Criteria for an Activist Social Media Platform

10 Jun

Last weekend I attended the Unlocking Ideas hackathon run by the People’s History Museum and the Working Class Movement Library, both based in Manchester. The 24 hour hackathon took place in the incredible Islington Mill artist space in Salford. I’d never been to a hackathon before and wasn’t sure what to expect. With little or no technical skills in terms of computing I was worried that I’d be out of my depth and unable to contribute to what was going on. Thankfully this wasn’t the case.

The event was aimed at using the People’s History Museum and Woking Class Movement Library online archives as inspiration for developing the next generation of protest tools, as the blog of the Unlocking Ideas project puts it, and groups basically used the time, space and free WiFi (provided by Get-Me-Connected), coffee and food to come up with some innovative tools that could be used by contemporary protest movements.

The space in Islington Mill used for the hackathon

The space in Islington Mill used for the hackathon

The other two groups who took part (I was there with colleague and friend Leandros Savvides) came up with some brilliant pieces of software that in very different ways connect with politics and empower people to take action on an issue and understand better complicated political landscapes. One of these was a programme, developed by members of the Exhibition Centre for the Life and Use of Books collective, that automatically collates random sections from comment threads from various online sources and turns them into a dialogue for an agitprop play. This was a fascinating way of meshing together different responses people have in different contexts and it was interesting to see how the outcome actually worked well as a dialogue and didn’t come across as a completely unconnected series of statements.

The second innovation that came out of the hackathon was an app aimed at allowing people to connect with others who want to work together on a particular political issue but don’t know how to get in touch with one another. Based on the principles of community organising, this would allow users to register their interest in an issue and then create the links between users with similar concerns. It’s a fantastic idea and, as the team who developed it made clear, is aim of harnessing clicktivism and being a first step in real, offline organising is incredibly important.

Leandros hard at work

Leandros hard at work

As I mentioned above, neither I nor Leandros have much experience with the technical side of internet technologies and so we focussed on developing a set of criteria which any activist social media platform needs to meet in order to be effective and successful in helping activist organise. Below are some photos of the pamphlet we put together to explain this. We decided to call the project ‘From Fragmentation to Organisation’ as our experiences with activism have shown us that one of the central problems facing the left in the UK today is getting people who experience similar conditions to actually recognise this and develop a collective consciousness and an ability to act together to change those conditions.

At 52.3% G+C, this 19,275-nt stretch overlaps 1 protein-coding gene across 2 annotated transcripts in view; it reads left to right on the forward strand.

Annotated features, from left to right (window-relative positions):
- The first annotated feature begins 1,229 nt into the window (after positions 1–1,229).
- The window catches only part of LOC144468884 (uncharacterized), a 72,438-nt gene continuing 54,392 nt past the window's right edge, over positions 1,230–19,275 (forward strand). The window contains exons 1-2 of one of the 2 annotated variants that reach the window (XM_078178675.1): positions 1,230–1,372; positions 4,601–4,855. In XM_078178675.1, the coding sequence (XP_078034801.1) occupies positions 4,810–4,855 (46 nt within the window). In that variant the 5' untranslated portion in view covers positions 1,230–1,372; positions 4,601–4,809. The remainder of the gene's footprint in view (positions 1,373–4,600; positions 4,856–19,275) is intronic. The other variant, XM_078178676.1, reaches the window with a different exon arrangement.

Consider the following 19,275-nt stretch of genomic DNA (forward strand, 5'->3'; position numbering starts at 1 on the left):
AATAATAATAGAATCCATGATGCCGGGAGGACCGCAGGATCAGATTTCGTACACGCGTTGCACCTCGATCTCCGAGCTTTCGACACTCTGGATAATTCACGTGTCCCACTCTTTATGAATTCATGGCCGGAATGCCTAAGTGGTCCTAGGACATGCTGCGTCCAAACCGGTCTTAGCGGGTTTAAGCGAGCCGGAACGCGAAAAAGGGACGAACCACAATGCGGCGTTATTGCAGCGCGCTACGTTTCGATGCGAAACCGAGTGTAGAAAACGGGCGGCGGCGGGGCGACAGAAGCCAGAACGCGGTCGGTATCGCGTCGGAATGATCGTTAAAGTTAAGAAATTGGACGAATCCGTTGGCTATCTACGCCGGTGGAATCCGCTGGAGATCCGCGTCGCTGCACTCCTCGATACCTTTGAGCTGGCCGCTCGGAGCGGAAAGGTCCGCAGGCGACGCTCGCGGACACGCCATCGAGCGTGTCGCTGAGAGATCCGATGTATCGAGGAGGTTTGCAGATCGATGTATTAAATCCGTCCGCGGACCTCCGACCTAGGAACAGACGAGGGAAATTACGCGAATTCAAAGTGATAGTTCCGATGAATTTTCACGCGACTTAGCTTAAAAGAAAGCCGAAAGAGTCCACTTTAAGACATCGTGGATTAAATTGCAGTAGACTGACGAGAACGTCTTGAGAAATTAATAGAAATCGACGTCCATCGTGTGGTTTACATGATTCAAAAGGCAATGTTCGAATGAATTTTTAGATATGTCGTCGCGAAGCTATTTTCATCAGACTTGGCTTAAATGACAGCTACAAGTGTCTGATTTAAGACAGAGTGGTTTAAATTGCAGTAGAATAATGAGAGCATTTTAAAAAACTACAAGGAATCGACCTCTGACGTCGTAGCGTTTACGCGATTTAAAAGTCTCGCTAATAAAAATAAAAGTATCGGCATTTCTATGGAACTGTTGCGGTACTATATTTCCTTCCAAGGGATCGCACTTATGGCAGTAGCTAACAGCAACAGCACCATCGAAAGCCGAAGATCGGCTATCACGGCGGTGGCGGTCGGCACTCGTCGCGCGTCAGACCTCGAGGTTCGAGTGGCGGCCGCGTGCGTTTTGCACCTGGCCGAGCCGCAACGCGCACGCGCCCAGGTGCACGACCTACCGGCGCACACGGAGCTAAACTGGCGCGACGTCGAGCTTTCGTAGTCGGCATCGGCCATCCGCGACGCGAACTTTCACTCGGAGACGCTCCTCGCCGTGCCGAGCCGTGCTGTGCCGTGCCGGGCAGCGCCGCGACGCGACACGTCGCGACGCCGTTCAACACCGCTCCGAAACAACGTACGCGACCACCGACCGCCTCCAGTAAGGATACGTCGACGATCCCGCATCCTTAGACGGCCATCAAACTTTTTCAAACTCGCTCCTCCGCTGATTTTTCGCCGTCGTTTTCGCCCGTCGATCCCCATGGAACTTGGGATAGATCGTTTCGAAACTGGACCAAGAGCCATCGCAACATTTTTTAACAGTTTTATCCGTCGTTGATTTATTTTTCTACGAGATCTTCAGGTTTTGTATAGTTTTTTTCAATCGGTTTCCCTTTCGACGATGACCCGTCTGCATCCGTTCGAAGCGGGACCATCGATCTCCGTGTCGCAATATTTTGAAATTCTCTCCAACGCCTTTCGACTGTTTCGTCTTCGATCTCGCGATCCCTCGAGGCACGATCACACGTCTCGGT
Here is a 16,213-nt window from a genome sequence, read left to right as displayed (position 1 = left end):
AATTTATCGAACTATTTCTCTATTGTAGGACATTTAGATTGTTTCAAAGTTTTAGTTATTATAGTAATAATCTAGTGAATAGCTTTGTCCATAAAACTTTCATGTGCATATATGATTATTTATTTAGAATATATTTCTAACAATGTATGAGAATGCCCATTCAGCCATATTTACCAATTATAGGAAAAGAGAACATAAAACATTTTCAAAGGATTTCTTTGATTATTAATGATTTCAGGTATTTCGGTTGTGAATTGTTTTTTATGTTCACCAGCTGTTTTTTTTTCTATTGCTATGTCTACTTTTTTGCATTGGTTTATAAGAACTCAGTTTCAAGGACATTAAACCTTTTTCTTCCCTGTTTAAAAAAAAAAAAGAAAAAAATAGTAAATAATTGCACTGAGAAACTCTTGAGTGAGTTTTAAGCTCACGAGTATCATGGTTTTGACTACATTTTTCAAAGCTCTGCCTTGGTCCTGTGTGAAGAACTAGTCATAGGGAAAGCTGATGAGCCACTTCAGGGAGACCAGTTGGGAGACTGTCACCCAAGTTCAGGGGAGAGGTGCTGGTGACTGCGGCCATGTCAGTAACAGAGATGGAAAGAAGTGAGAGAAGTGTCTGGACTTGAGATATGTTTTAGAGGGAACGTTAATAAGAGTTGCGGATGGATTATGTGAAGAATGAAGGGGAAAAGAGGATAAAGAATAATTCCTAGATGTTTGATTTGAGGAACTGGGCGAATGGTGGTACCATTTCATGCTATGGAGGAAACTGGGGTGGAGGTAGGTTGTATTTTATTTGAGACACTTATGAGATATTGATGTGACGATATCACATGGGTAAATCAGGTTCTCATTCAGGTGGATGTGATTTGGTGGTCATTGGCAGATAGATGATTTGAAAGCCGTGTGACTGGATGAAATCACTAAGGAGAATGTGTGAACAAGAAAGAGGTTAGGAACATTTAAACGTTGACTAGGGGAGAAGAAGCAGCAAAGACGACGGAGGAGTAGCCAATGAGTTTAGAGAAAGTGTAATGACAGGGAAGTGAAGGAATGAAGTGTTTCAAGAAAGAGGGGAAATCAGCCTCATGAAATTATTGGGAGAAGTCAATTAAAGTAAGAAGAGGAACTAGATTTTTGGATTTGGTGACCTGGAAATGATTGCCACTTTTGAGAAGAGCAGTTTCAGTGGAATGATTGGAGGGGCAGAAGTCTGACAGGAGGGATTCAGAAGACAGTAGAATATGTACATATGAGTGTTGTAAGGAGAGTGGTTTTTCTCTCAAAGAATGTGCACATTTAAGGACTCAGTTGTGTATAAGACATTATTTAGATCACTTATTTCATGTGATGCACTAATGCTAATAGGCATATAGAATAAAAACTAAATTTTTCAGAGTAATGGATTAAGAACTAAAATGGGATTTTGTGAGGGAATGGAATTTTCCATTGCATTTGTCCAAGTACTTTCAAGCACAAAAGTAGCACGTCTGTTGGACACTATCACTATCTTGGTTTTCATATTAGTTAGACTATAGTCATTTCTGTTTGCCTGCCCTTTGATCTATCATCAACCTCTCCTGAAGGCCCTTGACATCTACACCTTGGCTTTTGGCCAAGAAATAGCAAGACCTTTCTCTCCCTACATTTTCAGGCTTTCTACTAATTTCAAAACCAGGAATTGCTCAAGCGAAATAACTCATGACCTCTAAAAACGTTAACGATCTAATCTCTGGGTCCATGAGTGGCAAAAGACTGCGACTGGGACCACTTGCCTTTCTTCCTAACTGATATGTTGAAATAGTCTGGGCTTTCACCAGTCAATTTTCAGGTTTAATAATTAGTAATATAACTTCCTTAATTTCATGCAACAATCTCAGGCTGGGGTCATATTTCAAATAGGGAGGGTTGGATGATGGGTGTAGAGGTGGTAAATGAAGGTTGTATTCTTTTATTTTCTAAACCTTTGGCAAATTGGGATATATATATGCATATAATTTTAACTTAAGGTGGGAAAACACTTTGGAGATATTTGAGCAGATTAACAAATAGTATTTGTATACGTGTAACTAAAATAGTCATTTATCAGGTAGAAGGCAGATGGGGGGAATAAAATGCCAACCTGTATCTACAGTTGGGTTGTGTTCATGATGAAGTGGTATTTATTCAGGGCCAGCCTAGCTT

This is of course something we’re still working on, but some of the key criteria for an activism social media platform we identified were:

  1. An architecture that is based on collective engagement to counter the individualism of mainstream social media
  2. Allows space for procrastination and using the platform for fun as well as serious organising, otherwise people won’t spend time on it
  3. Sections should be open to an external audience (blog posts, etc.) while others should be private for the groups involved
  4. Very simple to use
  5. Mechanisms for concrete decision-making as well as discussion
  6. Needs a heavily encrypted layer for covert organising
  7. Should work as an app as well as on browsers

These are the kind of things that are essential to an activist social media platform but which are sadly lacking from existing platforms like Crabgrass. Hopefully the connections we made at the hackathon will allow us to develop these criteria and push the project further by actually building working versions of this platform. At the moment the only object or tool we have is the draft pamphlet, but of course this is a protest tool itself as it could act to attract people to the project and to take it to a real, practical stage.

Something that was mentioned by Catherine, one of the organisers of the hackathon, which really struck a cord was the recognition that while the tools developed and proposed are digital, the aim is to improve actual organising and offline action. This is critical to activist uses of internet technologies and social media, and it’s great to know that the people with the vision and technical skills to work on these projects are all pointing in this direction.

An exhibition based on the Unlocking Ideas project will take place in the Working Class Movement Library in Manchester from the middle of June.

Page 1 of our pamphlet

Page 1 of our pamphlet

Page 2 of our pamphlet

Page 2 of our pamphlet

Page 3 of our pamphlet

Page 3 of our pamphlet

Page 4 of our pamphlet, based on Stafford Beer's Viable Systems Model (https://socialmediaandradicalpolitics.wordpress.com/2014/05/21/the-cybernetics-of-occupy/)

Page 4 of our pamphlet, based on Stafford Beer’s Viable Systems Model (https://socialmediaandradicalpolitics.wordpress.com/2014/05/21/the-cybernetics-of-occupy/)

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